UCSF's Mission Bay Campus, also located in San Francisco, is the largest ongoing biomedical construction project in the world. The 43-acre (17 ha) Mission Bay campus, opened in 2003 with construction still ongoing, contains additional research space and facilities to foster biotechnology and life sciences companies. It will double the size of UCSF's research enterprise over the next 10 years. The biotechnology company Genentech contributed $50 million toward construction of a building as part of a settlement regarding alleged theft of UCSF technology several decades earlier. Also located on the Mission Bay campus, the Arthur and Toni Rembe Rock Hall was designed by César Pelli and opened in February 2004. The building is named in honor of Arthur Rock and his wife, who made a $25 million gift to the university. Byers Hall serves as the headquarters for the California Institute for Quantitative Biosciences (QB3), a cooperative effort between the UC campuses at San Francisco, Berkeley, and Santa Cruz. The building is named after venture capitalist Brook Byers, co-chair of UCSF's capital campaign that concluded in 2005 and raised over $1.6 billion. Additionally, the William J. Rutter Center, designed along with the adjacent 600-space parking structure by Ricardo Legorreta, opened in October 2005 and contains a fitness and recreation center, swimming pools, student services, and conference facilities. The building is named in honor of William J. Rutter, former Chairman of the university's Department of Biochemistry & Biophysics and co-founder of Chiron Corporation. A housing complex for 750 students and postdoctoral fellows and an 800-space parking garage also opened in late 2005. And a fourth research building, designed by Rafael Viñoly and named the Helen Diller Family Cancer Research Building, opened in June 2009. Two additional research buildings designated for neuroscience and cardiovascular research are currently in the planning and design phase. A new specialty hospital focused on women, children, and cancer on the Mission Bay campus opened in February 2015.
Other centers, institutes, and programs
The Mount Zion campus contains UCSF's NCI-designated Comprehensive Cancer Center, its Women's Health Center, the Osher Center for Integrative Medicine and outpatient resources. The San Francisco General Hospital campus cares for the indigent population of San Francisco and contains San Francisco's only Level I trauma center. The hospital itself is owned and operated by the city of San Francisco, but many of its doctors carry UCSF affiliation and maintain research laboratories at the hospital campus. The earliest cases of HIV/AIDS were discovered at SF General Hospital in the 1980s. To this day SF General Hospital has one of the world's leading HIV/AIDS treatment and research centers.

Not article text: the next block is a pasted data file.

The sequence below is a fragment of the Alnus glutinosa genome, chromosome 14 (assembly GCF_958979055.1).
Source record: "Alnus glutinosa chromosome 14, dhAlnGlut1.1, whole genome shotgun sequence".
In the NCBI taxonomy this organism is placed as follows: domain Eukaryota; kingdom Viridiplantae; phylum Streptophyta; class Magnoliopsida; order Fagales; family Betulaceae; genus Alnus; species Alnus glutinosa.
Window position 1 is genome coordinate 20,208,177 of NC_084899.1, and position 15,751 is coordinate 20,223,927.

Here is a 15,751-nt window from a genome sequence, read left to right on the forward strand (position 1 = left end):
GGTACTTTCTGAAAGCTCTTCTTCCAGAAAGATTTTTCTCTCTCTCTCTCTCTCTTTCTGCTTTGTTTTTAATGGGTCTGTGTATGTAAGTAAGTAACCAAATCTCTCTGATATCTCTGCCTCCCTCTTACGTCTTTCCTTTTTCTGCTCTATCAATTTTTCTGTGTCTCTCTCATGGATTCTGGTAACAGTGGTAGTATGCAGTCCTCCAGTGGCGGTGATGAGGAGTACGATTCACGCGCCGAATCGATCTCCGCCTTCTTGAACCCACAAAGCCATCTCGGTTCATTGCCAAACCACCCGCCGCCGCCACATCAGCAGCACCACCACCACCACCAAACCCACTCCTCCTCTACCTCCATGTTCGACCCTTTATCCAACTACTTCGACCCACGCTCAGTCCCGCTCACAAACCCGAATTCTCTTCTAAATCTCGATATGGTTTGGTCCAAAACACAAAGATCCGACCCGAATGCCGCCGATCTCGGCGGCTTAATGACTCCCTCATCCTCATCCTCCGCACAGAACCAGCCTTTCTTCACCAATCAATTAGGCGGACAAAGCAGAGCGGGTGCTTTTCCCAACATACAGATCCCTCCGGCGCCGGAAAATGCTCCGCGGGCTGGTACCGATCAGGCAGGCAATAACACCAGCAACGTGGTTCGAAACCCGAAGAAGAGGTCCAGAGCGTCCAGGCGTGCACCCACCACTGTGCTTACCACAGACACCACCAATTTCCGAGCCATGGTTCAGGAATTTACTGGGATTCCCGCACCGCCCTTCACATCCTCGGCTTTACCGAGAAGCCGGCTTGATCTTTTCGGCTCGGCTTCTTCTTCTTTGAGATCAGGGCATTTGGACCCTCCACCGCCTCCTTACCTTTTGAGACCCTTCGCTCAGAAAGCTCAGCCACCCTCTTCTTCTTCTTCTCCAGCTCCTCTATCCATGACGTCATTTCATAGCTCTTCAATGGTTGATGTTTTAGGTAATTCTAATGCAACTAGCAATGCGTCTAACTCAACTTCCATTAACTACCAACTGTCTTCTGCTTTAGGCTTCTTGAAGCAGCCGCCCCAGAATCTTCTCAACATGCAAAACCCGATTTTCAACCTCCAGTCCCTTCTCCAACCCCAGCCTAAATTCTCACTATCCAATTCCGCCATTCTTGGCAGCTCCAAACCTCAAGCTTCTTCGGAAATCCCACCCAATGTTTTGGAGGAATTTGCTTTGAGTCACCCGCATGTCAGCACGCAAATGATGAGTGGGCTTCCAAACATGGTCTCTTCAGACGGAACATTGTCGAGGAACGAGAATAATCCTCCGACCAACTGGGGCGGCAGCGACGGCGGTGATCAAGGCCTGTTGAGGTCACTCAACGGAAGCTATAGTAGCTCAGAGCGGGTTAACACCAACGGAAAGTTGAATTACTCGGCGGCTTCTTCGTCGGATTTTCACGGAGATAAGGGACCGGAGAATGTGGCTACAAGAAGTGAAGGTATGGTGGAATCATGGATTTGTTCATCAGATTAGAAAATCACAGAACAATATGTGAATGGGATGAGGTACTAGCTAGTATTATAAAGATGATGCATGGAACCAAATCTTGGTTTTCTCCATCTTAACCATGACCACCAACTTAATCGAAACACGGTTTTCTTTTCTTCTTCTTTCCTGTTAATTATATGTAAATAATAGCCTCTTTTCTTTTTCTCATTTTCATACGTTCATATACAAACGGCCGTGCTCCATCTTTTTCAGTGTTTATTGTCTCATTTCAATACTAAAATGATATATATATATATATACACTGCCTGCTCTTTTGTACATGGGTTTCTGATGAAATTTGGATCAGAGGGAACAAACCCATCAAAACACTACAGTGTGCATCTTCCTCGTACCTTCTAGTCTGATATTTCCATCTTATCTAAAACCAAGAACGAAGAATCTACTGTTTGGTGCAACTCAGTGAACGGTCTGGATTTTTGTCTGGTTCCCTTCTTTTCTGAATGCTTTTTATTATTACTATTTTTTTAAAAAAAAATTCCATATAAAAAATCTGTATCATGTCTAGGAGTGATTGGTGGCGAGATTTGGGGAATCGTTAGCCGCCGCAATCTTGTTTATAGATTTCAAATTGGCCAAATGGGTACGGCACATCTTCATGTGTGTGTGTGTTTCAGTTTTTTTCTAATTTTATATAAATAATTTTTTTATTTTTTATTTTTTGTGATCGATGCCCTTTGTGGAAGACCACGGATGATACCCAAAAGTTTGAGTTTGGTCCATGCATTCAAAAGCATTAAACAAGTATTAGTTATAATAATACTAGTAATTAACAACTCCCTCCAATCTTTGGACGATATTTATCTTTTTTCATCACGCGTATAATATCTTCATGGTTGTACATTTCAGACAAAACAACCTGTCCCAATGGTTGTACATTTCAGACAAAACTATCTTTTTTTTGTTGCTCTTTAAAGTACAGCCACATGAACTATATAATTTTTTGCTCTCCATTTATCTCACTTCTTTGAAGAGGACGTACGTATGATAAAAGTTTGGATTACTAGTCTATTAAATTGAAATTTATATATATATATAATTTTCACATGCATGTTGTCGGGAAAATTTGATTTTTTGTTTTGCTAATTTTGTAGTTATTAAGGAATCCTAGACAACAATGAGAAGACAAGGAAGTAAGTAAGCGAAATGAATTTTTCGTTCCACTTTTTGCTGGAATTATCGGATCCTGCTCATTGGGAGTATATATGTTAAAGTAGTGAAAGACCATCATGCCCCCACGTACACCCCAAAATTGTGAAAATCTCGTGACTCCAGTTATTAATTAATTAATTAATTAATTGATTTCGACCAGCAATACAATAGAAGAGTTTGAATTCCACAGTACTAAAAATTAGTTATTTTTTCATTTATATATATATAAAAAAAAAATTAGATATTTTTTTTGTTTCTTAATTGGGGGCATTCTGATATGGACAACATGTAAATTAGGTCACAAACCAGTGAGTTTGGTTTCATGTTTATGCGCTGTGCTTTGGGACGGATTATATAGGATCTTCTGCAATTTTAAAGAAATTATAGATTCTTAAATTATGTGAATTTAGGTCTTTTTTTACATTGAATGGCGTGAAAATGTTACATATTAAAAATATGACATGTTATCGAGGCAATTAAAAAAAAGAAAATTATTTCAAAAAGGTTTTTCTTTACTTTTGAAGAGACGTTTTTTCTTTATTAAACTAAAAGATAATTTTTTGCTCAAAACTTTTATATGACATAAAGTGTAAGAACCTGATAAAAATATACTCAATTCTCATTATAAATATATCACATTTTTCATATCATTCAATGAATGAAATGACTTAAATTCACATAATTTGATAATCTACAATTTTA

UCSF is also affiliated with the San Francisco VA Hospital and the J. David Gladstone Institutes, a private biomedical research entity that has recently moved to a new building adjacent to UCSF's Mission Bay campus. They are also affiliated with UCSF Benioff Children's Hospital Oakland (formerly Children's Hospital & Research Center Oakland). The headquarters of the new California Institute for Regenerative Medicine are also located nearby in the Mission Bay neighborhood.
UCSF has its own police department, which serves its two major campuses as well as all satellite sites within the city and South San Francisco.
UCSF cooperates with the Hastings College of Law, a separate University of California institution located in San Francisco. This including the formation of the UCSF/Hastings Consortium on Law, Science, and Health Policy. The program offers an LLM and MSL Degree program for health and science professionals. The Philip R. Lee Institute for Health Policy Studies is a partner in this consortium.
UCSF is home to the Legacy Tobacco Documents Library (LTDL), a digital library of previously secret internal tobacco industry documents. The LTDL contains more than 11 million documents created by major tobacco companies related to their advertising, manufacturing, marketing, sales, and scientific research activities.